• Max crossfade time (s): [slider range, 0 to 5 seconds, default 0]
    When set to zero, the audio will be pasted without any crossfade. When set above zero, this will set the time taken to fade from the original selection content to the pasted clipboard content, and from the pasted clipboard content back to the original selection audio. If the crossfade time is too long to fit into the selection, then the actual crossfade time will be half of the selection length, so that the pasted content will fade in and then immediately begin to fade out.

When Punch Copy is used, the “paste” options are stored on the clipboard along with the copied audio.
Note that the settings are stored on the clipboard whether “Punch Copy” is being used to copy or paste.
The settings are cleared when the clipboard is cleared.

Punch Paste:
This plug-in is a “one click” effect with no user interface. It takes its settings from whatever was set the last time that Punch Copy was used (within the current Audacity session). Thus the defaults are the same as for Punch Copy. Obviously, before Punch Paste can be used it is necessary to use Punch Copy so that there is some audio on the clipboard.

The benefit of a separate “Punch Paste” plug-in is that allows the same clipboard content to be pasted multiple times quickly and easily. The most efficient way to paste the clipboard contents is to set a keyboard shortcut to the Punch Paste effect.

Because Punch Paste has no user interface, the only way to change the paste settings is to use the Punch Copy effect (in either “Copy” mode or “Paste” mode).

Mono / Stereo
The plug-ins support both mono and stereo.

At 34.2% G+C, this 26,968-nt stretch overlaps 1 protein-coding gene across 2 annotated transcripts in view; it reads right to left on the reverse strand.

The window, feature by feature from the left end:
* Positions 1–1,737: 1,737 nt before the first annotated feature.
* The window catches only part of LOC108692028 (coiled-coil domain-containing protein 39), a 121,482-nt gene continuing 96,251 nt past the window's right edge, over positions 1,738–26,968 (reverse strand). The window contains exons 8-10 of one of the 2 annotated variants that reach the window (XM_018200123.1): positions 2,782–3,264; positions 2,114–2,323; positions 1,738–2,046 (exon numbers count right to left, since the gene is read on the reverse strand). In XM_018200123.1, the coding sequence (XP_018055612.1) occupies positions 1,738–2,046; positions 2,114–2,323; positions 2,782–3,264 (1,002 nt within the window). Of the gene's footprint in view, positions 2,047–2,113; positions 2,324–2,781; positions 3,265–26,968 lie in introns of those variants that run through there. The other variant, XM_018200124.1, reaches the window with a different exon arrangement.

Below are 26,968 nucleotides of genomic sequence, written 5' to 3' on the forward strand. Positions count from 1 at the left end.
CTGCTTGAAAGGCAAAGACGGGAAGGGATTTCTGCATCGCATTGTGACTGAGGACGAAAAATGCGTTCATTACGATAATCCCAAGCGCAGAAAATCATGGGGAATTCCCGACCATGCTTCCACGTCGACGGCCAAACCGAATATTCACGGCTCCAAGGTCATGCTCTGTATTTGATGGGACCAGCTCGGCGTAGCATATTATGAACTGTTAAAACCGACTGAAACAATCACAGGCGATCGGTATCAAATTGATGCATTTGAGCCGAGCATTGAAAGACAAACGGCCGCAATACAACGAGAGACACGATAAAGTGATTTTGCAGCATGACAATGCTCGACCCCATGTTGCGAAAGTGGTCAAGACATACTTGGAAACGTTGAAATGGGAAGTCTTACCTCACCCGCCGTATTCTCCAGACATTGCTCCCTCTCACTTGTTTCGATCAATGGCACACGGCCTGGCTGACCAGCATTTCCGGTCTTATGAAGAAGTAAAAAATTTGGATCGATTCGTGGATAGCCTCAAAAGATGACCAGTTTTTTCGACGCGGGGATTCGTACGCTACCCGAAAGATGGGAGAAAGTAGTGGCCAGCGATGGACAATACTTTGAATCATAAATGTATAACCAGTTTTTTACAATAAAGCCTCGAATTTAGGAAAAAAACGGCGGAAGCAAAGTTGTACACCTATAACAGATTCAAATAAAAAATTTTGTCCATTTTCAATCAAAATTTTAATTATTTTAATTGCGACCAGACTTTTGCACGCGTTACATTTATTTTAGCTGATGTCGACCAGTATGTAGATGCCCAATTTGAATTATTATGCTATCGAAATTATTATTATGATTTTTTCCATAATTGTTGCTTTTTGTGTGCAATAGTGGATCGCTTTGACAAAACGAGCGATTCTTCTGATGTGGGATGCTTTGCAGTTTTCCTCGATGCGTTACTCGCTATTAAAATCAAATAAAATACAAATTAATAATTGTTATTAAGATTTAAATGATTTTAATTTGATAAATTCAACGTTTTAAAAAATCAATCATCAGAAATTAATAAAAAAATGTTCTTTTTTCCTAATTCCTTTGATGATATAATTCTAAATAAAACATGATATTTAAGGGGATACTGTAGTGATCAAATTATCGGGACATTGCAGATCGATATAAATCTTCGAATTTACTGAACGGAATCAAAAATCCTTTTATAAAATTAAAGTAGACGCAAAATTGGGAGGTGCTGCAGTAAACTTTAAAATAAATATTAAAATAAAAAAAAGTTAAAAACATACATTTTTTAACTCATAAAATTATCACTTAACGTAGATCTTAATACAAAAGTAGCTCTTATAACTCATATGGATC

When pasting mono audio from the clipboard into a stereo track, the clipboard is pasted into both left and right channels.
When pasting stereo audio into a mono track, the clipboard contents are mixed to mono before pasting (though the clipboard contents remain unaltered so it can still be pasted as stereo into a stereo track).


  • The effect can be quite slow when pasting into a large selection.
  • Only one audio clip can be stored on the clipboard at one time.
    Attempting to copy multiple selected tracks at the same time will copy each track in turn, overwriting the previously copied selection, so that only the selection from the last audio track remains on the clipboard.
  • The maximum duration of audio that can be copied is 100 million samples.

Do not attempt to copy a large selection if your computer does not have sufficient RAM - doing so will probably cause Audacity to crash.
1 minute of stereo audio at CD quality will use around 20 MB of RAM (memory). A 20 minute selection will use around 400 MB of RAM.
Pasting the clipboard does not clear this RAM (so the same clipboard may be pasted multiple times). Use the “Clear Clipboard” option to empty the clipboard and release the used memory.
PunchCopy.ny (8.45 KB)
PunchPaste.ny (5.58 KB)
Current Version:PunchCopy.ny (9.8 KB)
Current Version: PunchPaste.ny (6.2 KB)

For a new version that is compatible with macros in Audacity 3.0.2, see: https://forum.audacityteam.org/viewtopic.php?p=427085#p427085

Very nice. So I think this meets the Audacity feature request for “Paste Fill” http://wiki.audacityteam.org/wiki/Feature_Requests#paste ?